KW Swatch Experiment

KW Swatch Experiment Data: Terra

We’re almost in the home stretch – today is the second to last post in the #kwswatchexperiment: Terra!

For the Terra swatch, we asked knitters to cast on 21 stitches using US 8 (5 mm) needles and work in stockinette stitch with a 2 stitch garter edge on either side. The needle size given in the swatch instructions was pulled from my design, Fable, a classic set-in sleeve shawl collar cardigan published in the Boathouse Collection.

For every yarn, measurements were taken pre-and post blocking. Please see previous posts for my measuring and blocking process for these swatches.




Interestingly, for each, there were two gauges that were loosest and tightest, and they both matched one another exactly.
• Swatches 1 and 4 had the loosest gauge at 16 sts and 24 rows / 4″.
• Swatches 2 and 7 had the tightest gauge at 18.66 sts and 26 rows / 4″.

• Swatch 4 continued to have the loosest stitch gauge at 16 and 22.5 sts / 4”. Swatch 1, previously also the loosest, blocked differently to a gauge of 17 sts and 23 rows / 4”.
• Swatch 6 blocked out to have the tightest gauge at 19 sts and 25.5 rows / 4″.

Stitch Gauge: 
•  Swatches 1 and 6 had the greatest changes in stitch gauge: both gauges tightened up a full stitch over 4” from 16 and 18 to 17 and 19 sts / 4” respectively.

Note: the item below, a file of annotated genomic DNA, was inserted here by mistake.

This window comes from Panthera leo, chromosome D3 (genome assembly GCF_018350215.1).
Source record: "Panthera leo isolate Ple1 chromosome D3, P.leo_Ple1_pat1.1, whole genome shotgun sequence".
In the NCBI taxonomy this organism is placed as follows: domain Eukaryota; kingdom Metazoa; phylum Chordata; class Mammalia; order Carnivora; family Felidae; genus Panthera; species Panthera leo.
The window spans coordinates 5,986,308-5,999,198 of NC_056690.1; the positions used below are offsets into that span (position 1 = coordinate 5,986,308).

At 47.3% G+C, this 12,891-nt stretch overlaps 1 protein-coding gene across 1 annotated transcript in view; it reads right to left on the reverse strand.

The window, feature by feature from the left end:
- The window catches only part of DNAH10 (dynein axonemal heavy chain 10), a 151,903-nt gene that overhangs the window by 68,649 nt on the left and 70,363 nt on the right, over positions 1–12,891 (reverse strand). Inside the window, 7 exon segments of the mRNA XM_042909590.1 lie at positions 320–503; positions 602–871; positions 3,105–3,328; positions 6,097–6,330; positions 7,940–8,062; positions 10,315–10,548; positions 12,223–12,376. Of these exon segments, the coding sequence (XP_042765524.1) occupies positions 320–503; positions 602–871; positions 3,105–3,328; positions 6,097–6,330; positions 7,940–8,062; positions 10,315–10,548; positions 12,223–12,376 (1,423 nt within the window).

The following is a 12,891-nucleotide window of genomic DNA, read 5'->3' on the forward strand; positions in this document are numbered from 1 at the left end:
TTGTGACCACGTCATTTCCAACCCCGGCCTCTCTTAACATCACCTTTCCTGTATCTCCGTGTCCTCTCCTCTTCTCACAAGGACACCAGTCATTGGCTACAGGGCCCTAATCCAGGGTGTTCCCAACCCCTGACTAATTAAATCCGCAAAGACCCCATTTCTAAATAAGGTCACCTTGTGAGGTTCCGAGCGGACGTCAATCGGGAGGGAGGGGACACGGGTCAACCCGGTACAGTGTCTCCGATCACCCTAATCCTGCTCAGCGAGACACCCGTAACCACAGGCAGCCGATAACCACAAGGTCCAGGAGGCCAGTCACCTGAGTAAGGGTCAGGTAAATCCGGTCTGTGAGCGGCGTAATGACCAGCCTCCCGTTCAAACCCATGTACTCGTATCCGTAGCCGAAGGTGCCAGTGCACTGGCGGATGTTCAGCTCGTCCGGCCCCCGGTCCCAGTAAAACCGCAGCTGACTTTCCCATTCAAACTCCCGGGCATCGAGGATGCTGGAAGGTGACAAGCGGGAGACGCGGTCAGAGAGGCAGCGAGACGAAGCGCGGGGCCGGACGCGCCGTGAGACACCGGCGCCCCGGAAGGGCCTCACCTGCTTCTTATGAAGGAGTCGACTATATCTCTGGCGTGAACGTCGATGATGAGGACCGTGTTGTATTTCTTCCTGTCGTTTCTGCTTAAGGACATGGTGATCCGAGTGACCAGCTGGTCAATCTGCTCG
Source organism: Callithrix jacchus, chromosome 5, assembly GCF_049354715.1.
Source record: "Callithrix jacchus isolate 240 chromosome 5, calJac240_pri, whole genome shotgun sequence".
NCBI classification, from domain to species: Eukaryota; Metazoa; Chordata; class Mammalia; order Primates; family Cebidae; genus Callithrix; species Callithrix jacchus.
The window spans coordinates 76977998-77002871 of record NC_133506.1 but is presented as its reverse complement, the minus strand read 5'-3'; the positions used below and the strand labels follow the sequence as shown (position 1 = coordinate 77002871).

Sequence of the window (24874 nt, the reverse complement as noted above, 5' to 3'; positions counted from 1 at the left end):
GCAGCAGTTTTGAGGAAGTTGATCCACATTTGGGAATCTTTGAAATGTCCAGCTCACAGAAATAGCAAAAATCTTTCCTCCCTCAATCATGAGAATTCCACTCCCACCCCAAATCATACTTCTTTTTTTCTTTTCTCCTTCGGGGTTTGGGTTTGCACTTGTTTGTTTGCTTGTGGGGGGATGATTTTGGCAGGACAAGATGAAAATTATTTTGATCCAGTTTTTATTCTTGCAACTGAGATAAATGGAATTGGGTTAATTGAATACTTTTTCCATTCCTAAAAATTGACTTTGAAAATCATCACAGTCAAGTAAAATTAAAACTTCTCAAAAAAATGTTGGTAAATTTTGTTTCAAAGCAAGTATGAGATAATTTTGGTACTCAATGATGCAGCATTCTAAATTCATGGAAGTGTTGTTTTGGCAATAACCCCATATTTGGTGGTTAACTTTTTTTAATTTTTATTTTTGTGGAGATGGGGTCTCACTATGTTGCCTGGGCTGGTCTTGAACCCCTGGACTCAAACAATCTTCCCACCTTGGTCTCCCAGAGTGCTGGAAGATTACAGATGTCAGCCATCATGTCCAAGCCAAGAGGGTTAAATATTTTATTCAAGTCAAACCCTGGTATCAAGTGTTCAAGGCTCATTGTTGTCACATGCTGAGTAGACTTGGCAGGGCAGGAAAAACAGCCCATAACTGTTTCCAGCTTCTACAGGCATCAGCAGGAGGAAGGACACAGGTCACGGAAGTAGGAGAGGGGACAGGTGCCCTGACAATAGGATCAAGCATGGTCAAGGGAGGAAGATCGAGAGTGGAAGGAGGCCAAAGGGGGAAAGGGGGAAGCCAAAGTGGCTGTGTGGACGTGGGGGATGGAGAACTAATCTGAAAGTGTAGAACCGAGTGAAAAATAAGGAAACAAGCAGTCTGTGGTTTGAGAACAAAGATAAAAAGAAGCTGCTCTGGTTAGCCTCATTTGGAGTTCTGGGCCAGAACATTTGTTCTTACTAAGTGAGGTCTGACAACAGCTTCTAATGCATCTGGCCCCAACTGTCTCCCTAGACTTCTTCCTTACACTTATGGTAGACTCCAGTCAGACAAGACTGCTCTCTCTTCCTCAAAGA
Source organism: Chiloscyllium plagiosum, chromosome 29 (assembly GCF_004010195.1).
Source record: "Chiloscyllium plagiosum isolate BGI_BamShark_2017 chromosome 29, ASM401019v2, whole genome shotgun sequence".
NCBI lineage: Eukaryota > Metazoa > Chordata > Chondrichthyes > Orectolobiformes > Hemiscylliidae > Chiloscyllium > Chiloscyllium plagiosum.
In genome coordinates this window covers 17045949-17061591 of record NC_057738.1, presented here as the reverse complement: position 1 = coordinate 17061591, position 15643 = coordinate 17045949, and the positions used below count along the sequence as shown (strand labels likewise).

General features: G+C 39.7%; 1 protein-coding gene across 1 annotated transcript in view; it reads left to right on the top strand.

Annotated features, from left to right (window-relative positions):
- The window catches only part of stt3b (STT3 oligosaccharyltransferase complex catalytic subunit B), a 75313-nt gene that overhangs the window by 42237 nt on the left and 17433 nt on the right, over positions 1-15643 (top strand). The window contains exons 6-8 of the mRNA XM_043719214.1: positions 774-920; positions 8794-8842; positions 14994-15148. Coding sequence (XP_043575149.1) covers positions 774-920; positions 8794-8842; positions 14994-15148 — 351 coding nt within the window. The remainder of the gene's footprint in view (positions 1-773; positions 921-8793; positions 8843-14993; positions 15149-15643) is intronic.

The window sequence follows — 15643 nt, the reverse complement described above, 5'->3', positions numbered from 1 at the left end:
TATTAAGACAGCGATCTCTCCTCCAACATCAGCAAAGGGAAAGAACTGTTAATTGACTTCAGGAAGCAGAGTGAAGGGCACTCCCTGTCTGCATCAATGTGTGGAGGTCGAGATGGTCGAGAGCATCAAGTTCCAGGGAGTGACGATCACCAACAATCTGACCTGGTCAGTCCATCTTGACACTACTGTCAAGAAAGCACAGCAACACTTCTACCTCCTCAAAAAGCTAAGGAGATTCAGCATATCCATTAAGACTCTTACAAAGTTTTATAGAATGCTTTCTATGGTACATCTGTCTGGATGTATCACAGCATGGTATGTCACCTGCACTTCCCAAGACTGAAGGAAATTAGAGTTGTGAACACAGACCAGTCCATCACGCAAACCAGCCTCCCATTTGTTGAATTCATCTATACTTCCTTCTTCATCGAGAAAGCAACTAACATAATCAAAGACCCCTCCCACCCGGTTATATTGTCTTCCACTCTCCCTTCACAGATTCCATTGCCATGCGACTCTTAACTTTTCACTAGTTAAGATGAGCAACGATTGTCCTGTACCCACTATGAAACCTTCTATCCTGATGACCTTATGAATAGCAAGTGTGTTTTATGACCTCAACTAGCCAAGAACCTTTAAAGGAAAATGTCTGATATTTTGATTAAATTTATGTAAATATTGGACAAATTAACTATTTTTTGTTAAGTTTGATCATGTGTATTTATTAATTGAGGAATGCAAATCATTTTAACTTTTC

Row Gauge:
• Swatches 1 and 3 had the greatest changes in row gauge: both gauges loosened up a full stitch over 4” from 24 and 25 to 23 and 24 rows / 4” respectively.

It has been a while since anomalies in the swatches came up, but this Terra grouping had a few slight anomalies, with Swatch 1 having the most noticeable – there is rowing out both pre-and post blocking. And, from the statistics above, it is pretty clear that the rowing out had an affect on overall gauge, and how the fabric behaves: Swatch 1 made it into the loosest gauge unblocked, and most dramatic change post blocking categories. While rowing out is mostly a visual anomaly, it is also clear that it affects the overall fabric quality and structure as well!


As mentioned, the needle size given in the swatch instructions was pulled from my design, Fable, a cardigan published in the Boathouse Collection.

GAUGE: 17 sts and 25 rows = 4” (10 cm) in St st on larger needles, after blocking. / NEEDLE: US 8 (5 mm).

Of all the yarns, the Terra swatchers appear to be the closest overall in terms of stitch gauge matching. 
• Swatches 1, 3, and 5 matched stitch gauge post blocking all measuring at 17 sts / 4″. Of the swatches that did not match, 2, 4, 6, and 7, most were only off by 1 stitch, with only one off by 2 stitches.
• None of the swatches matched row gauge post blocking, though.

Fable is a classic cardigan in many ways – not only is the design itself, a stockinette stitch sweater with minimal shaping, deep 2 x 2 ribbing, set-in sleeves and a shawl collar – quite classic, but the construction is as well. The two fronts, the back, and sleeves are all worked flat from the bottom up. Both the length and armhole depth on the body pieces are written to be worked to a specific length and the sleeve length is written to a specific number of inches after shaping is complete, and then the sleeve cap is worked. Due to the nature of the garment, there are many ways to customize the sweater to your specific liking once you have made the effort to obtain gauge.